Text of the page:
Getting into my stride

Today I went to the gym. I so so so SO didn’t want to go, but I was in a bad mood and I knew a bit of exercise would help it. My work colleagues were talking about the big night out they’ve planned for Saturday night, and I was so jealous, I would love to be able to go but it’s too risky. I don’t think I would be able to resist the peer pressure, and if I am totally honest with myself I would most likely drink. The realisation of that got me down a bit, so off to the gym I went for an endorphin hit.

Sometimes I love going to the gym, and sometimes I dread it. Today I was dreading it. I forced myself onto a treadmill and bargained with myself while I walked to warm up – 10 minutes on running, 10 on the elliptical and some weights, instead of my usual 3 miles plus 15 minutes on the elliptical.

But then a weird thing happened. I was running on the treadmill at about exactly an 8 minute mile pace – significantly faster than usual as I only planned to run for 10 minutes – and suddenly after about 5 minutes I began to actually enjoy the feeling of my heart racing and the sweat beading on my forehead (I know, gross). And I ended running 3 miles like I usually do, but at a much faster pace than usual. I finished in 24:04, one of my best times ever. So now I’m in the best mood!

I think the beginning of my ‘journey’ to a happy sober life is kind of like the first five minutes of a run. I feel uncomfortable, trying to find a rhythm and focusing on trying to convince myself that this is GOOD for me. I’m hoping that eventually I’ll get into my stride and start actually enjoying what’s happening, and feeling content and proud of myself. We’ll see.


4 thoughts on “Getting into my stride

  1. Awesome. I compare the two also. When I am at the gym, I am like “I am gonna do this everyday! This is so great!” And I get home and whine “no I dont want to go back.” Just like that small voice that sometimes whine “I dont want to be sober.”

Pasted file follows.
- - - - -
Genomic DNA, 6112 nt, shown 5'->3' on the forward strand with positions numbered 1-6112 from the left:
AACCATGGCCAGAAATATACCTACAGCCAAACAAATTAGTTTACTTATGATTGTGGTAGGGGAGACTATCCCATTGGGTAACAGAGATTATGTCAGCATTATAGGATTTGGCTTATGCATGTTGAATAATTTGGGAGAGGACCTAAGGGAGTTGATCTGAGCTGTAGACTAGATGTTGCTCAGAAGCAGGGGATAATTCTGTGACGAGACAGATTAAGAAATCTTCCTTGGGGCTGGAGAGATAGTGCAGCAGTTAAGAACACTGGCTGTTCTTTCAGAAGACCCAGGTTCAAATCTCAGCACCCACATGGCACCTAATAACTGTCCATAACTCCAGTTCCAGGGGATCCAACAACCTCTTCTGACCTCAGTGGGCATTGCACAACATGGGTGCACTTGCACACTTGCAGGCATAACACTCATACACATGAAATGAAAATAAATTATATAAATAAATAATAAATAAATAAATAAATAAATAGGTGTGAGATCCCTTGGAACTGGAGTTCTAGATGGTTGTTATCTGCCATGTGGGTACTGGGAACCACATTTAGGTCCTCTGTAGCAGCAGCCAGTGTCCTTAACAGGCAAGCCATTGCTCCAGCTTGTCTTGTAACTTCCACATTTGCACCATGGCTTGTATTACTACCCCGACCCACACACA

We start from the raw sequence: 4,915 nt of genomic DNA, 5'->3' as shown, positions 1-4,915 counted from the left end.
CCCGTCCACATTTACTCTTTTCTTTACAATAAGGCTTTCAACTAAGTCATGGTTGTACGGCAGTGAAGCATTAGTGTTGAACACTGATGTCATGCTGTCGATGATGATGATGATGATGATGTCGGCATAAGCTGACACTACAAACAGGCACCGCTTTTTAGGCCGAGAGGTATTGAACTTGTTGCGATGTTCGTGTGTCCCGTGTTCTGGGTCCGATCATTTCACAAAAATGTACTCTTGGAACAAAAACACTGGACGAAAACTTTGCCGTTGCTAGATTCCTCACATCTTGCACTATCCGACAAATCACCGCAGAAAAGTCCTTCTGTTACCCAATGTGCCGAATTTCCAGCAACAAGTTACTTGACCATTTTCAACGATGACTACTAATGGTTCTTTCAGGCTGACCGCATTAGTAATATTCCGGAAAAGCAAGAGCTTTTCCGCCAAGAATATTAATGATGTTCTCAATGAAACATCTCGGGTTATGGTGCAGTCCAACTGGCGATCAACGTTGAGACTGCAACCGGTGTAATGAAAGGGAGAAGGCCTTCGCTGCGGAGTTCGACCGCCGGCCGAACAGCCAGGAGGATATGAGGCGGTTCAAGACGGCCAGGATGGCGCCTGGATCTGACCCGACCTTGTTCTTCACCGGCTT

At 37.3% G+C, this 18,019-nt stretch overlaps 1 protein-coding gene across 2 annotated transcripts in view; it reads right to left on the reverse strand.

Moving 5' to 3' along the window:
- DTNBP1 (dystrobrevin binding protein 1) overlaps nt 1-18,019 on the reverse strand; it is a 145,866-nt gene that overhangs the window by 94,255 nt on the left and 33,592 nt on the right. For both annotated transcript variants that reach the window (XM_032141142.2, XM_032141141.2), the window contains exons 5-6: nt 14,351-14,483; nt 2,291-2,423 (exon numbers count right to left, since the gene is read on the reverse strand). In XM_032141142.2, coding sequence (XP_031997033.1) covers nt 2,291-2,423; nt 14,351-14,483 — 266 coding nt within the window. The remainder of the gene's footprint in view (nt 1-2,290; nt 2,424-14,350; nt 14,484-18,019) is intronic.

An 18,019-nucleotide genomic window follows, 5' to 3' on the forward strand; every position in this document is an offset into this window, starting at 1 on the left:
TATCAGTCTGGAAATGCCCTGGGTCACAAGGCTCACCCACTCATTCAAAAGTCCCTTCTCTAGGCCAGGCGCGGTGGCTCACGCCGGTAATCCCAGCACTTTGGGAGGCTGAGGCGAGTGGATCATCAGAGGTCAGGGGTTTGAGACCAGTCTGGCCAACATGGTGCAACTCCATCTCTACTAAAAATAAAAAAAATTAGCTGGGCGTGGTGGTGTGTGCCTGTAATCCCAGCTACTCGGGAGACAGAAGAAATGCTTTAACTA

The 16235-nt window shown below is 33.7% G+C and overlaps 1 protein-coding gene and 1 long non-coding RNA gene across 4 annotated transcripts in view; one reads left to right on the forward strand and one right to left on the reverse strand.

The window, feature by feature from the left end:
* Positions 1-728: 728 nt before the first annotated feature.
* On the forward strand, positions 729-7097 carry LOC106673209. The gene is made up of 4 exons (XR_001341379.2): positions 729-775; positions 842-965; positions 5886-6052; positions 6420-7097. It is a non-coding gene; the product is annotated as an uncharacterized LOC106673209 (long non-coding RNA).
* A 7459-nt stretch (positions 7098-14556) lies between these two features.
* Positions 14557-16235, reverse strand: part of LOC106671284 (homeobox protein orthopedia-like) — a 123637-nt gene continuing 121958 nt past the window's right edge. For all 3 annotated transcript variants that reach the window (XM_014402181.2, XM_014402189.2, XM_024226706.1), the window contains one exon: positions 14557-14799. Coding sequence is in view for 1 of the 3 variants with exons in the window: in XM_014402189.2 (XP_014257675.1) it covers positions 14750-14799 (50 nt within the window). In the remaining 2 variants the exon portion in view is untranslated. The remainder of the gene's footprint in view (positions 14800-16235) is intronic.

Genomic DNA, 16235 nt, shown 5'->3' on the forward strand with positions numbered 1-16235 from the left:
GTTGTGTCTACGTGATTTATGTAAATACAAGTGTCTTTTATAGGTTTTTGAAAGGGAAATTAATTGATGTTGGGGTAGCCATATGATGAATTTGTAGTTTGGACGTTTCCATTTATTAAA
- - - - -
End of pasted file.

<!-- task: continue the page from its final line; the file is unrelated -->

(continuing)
• Haha I know what you mean! But I find that sometimes the days that I don’t really want to go are the days that I push myself even more, because I think “well, I’m after forcing myself to come in here so I had better make it worth my while”. But that mind set could be linked to drinking too; “well, I’m after going and drinking now – might as well go all out”. Oh yeah and the same also applies to eating now that I think of it “well, I just ate a piece of chocolate, so I might as well eat five cream cakes for my dinner, since I’ve messed up my whole day already”. Sigh 🙂

  2. Keep fighting the good fight, comrade. We’re all in this shit together. If you can get this sober thing down in your 20’s, you’re golden. I met an ex-pat the other day here. She comes to the Tuesday AA meetings in Shanghai. She’s 40 something. She has 20 something years sober. It can be done. Congrats on every day you don’t pick up. The sober blogging community is here for you. Email, comment, anything to make contact. It’s safe and anonymous. We’re all thousands of miles apart, and we’re all fighting the same battle. I’ll be checking back. Keep posting!

    • Hi Eric!
      Thanks so much for your comment. Sometimes I feel like tackling this sobriety thing in my twenties is ridiculous and that I’ve plenty of time yet, but when people like you tell me that it’s a good idea it helps me to stop questioning myself. Thanks so much for the support. I hope you are well! Thanks again 🙂

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